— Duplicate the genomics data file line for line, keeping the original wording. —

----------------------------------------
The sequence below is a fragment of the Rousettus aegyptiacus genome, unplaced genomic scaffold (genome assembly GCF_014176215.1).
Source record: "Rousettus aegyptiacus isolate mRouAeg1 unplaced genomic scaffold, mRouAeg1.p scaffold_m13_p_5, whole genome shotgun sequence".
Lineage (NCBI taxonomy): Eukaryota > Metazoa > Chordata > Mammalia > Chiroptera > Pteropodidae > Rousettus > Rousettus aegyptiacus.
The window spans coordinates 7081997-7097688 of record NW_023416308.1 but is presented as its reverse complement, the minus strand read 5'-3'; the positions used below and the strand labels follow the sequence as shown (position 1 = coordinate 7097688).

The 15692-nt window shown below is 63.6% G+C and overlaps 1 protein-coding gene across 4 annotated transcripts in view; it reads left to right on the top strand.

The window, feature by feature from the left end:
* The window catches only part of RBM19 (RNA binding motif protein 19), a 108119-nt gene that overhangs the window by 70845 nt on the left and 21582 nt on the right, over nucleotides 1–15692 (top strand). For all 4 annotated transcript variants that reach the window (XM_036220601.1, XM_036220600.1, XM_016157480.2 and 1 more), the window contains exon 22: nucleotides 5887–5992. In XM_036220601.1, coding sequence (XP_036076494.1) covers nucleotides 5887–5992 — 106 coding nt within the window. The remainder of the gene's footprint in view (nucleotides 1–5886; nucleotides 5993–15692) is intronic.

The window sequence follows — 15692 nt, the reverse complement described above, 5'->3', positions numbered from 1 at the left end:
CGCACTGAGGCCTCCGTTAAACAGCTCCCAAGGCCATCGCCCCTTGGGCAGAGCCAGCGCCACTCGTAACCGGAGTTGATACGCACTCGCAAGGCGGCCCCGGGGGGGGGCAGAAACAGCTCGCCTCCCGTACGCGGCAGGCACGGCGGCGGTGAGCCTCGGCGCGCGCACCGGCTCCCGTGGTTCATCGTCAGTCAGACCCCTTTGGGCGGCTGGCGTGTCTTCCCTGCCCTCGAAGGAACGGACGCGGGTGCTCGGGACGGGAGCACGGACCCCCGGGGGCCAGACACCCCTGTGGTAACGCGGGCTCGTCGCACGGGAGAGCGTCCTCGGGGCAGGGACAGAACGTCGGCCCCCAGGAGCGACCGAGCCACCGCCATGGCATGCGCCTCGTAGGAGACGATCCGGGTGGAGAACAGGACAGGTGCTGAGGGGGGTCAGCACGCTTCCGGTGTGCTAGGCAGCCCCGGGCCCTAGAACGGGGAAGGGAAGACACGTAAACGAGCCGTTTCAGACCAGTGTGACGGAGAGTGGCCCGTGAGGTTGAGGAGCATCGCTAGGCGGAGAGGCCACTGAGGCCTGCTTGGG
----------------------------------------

The sequence below is a fragment of the Rousettus aegyptiacus genome, unplaced genomic scaffold (genome assembly GCF_014176215.1).
Source record: "Rousettus aegyptiacus isolate mRouAeg1 unplaced genomic scaffold, mRouAeg1.p scaffold_m13_p_5, whole genome shotgun sequence".
Lineage (NCBI taxonomy): Eukaryota > Metazoa > Chordata > Mammalia > Chiroptera > Pteropodidae > Rousettus > Rousettus aegyptiacus.
The window spans coordinates 7081997-7097688 of record NW_023416308.1 but is presented as its reverse complement, the minus strand read 5'-3'; the positions used below and the strand labels follow the sequence as shown (position 1 = coordinate 7097688).

The 15692-nt window shown below is 63.6% G+C and overlaps 1 protein-coding gene across 4 annotated transcripts in view; it reads left to right on the top strand.

The window, feature by feature from the left end:
* The window catches only part of RBM19 (RNA binding motif protein 19), a 108119-nt gene that overhangs the window by 70845 nt on the left and 21582 nt on the right, over nucleotides 1–15692 (top strand). For all 4 annotated transcript variants that reach the window (XM_036220601.1, XM_036220600.1, XM_016157480.2 and 1 more), the window contains exon 22: nucleotides 5887–5992. In XM_036220601.1, coding sequence (XP_036076494.1) covers nucleotides 5887–5992 — 106 coding nt within the window. The remainder of the gene's footprint in view (nucleotides 1–5886; nucleotides 5993–15692) is intronic.

The window sequence follows — 15692 nt, the reverse complement described above, 5'->3', positions numbered from 1 at the left end:
CGCACTGAGGCCTCCGTTAAACAGCTCCCAAGGCCATCGCCCCTTGGGCAGAGCCAGCGCCACTCGTAACCGGAGTTGATACGCACTCGCAAGGCGGCCCCGGGGGGGGGCAGAAACAGCTCGCCTCCCGTACGCGGCAGGCACGGCGGCGGTGAGCCTCGGCGCGCGCACCGGCTCCCGTGGTTCATCGTCAGTCAGACCCCTTTGGGCGGCTGGCGTGTCTTCCCTGCCCTCGAAGGAACGGACGCGGGTGCTCGGGACGGGAGCACGGACCCCCGGGGGCCAGACACCCCTGTGGTAACGCGGGCTCGTCGCACGGGAGAGCGTCCTCGGGGCAGGGACAGAACGTCGGCCCCCAGGAGCGACCGAGCCACCGCCATGGCATGCGCCTCGTAGGAGACGATCCGGGTGGAGAACAGGACAGGTGCTGAGGGGGGTCAGCACGCTTCCGGTGTGCTAGGCAGCCCCGGGCCCTAGAACGGGGAAGGGAAGACACGTAAACGAGCCGTTTCAGACCAGTGTGACGGAGAGTGGCCCGTGAGGTTGAGGAGCATCGCTAGGCGGAGAGGCCACTGAGGCCTGCTTGGG